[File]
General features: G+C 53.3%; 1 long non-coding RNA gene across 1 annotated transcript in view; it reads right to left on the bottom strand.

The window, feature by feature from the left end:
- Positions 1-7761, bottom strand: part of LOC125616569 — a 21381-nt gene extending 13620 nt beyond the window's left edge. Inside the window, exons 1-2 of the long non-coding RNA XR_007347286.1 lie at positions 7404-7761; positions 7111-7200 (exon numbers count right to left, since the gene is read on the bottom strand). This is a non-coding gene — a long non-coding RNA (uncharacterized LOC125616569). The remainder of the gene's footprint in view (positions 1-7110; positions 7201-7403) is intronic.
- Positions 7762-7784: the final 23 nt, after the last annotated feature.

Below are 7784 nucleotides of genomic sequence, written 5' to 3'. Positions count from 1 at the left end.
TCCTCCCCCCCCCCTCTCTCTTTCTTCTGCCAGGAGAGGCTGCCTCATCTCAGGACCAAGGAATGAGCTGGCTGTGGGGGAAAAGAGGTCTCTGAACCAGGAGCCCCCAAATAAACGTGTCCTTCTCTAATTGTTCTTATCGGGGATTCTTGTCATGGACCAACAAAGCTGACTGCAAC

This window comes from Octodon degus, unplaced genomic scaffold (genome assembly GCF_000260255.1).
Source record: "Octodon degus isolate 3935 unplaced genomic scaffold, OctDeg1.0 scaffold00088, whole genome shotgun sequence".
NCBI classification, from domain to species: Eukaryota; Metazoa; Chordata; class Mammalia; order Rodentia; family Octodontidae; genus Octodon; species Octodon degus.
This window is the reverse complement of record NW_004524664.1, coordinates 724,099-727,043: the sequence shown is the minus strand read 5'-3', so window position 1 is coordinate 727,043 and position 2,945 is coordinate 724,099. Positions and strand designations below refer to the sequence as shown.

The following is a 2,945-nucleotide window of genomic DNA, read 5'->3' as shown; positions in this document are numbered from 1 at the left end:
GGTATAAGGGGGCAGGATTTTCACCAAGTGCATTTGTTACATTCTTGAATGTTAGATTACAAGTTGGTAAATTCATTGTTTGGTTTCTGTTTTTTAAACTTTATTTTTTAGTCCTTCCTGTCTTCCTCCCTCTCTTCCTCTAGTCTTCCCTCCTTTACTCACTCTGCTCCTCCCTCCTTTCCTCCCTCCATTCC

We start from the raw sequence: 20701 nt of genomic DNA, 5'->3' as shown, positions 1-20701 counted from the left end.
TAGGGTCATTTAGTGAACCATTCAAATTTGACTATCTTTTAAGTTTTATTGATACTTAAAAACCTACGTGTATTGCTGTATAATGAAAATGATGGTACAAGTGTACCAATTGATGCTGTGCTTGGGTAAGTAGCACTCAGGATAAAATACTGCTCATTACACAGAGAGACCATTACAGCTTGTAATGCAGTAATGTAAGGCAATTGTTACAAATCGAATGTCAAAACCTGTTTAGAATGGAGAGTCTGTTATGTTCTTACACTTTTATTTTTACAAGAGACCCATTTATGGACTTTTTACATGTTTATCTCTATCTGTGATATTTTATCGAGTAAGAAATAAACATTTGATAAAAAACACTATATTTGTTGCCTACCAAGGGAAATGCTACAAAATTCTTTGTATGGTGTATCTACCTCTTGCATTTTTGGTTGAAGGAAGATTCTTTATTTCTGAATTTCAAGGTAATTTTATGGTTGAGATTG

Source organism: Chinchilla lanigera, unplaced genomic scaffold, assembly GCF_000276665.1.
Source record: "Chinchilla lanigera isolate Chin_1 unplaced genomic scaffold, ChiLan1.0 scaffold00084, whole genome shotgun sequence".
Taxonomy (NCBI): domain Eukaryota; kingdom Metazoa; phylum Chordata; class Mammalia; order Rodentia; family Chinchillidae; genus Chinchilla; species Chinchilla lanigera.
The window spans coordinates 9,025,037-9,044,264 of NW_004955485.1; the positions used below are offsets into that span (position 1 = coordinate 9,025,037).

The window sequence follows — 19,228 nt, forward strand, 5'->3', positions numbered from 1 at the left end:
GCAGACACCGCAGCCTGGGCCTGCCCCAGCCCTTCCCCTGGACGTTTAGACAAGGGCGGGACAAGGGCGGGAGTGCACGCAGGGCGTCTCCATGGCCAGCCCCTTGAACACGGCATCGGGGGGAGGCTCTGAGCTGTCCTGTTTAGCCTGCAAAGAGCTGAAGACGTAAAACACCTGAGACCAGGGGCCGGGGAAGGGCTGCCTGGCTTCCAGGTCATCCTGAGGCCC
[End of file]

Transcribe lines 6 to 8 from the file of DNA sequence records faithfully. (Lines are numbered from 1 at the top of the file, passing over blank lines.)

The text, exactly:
TCCTCCCCCCCCCCTCTCTCTTTCTTCTGCCAGGAGAGGCTGCCTCATCTCAGGACCAAGGAATGAGCTGGCTGTGGGGGAAAAGAGGTCTCTGAACCAGGAGCCCCCAAATAAACGTGTCCTTCTCTAATTGTTCTTATCGGGGATTCTTGTCATGGACCAACAAAGCTGACTGCAAC

This window comes from Octodon degus, unplaced genomic scaffold (genome assembly GCF_000260255.1).
Source record: "Octodon degus isolate 3935 unplaced genomic scaffold, OctDeg1.0 scaffold00088, whole genome shotgun sequence".